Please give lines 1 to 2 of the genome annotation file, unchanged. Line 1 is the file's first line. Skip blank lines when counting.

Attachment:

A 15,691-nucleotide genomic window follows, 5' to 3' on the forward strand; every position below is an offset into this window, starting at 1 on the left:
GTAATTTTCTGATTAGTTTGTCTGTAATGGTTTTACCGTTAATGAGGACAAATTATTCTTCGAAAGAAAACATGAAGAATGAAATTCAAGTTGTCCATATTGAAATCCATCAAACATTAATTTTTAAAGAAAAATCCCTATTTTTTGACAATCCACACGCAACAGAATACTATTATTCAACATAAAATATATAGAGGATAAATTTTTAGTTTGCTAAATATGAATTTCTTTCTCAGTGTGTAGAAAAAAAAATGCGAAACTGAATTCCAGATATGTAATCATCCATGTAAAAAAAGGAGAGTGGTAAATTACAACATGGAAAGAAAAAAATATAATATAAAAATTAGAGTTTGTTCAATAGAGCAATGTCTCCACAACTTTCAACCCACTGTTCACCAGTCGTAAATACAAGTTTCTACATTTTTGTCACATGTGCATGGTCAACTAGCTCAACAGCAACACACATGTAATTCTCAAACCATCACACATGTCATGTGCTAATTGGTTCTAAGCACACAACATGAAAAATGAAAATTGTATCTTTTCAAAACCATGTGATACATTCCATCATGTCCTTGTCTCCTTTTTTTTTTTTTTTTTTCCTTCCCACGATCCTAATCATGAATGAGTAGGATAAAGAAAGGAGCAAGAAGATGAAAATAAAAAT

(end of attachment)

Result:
A 15,691-nucleotide genomic window follows, 5' to 3' on the forward strand; every position below is an offset into this window, starting at 1 on the left:
GTAATTTTCTGATTAGTTTGTCTGTAATGGTTTTACCGTTAATGAGGACAAATTATTCTTCGAAAGAAAACATGAAGAATGAAATTCAAGTTGTCCATATTGAAATCCATCAAACATTAATTTTTAAAGAAAAATCCCTATTTTTTGACAATCCACACGCAACAGAATACTATTATTCAACATAAAATATATAGAGGATAAATTTTTAGTTTGCTAAATATGAATTTCTTTCTCAGTGTGTAGAAAAAAAAATGCGAAACTGAATTCCAGATATGTAATCATCCATGTAAAAAAAGGAGAGTGGTAAATTACAACATGGAAAGAAAAAAATATAATATAAAAATTAGAGTTTGTTCAATAGAGCAATGTCTCCACAACTTTCAACCCACTGTTCACCAGTCGTAAATACAAGTTTCTACATTTTTGTCACATGTGCATGGTCAACTAGCTCAACAGCAACACACATGTAATTCTCAAACCATCACACATGTCATGTGCTAATTGGTTCTAAGCACACAACATGAAAAATGAAAATTGTATCTTTTCAAAACCATGTGATACATTCCATCATGTCCTTGTCTCCTTTTTTTTTTTTTTTTTTCCTTCCCACGATCCTAATCATGAATGAGTAGGATAAAGAAAGGAGCAAGAAGATGAAAATAAAAAT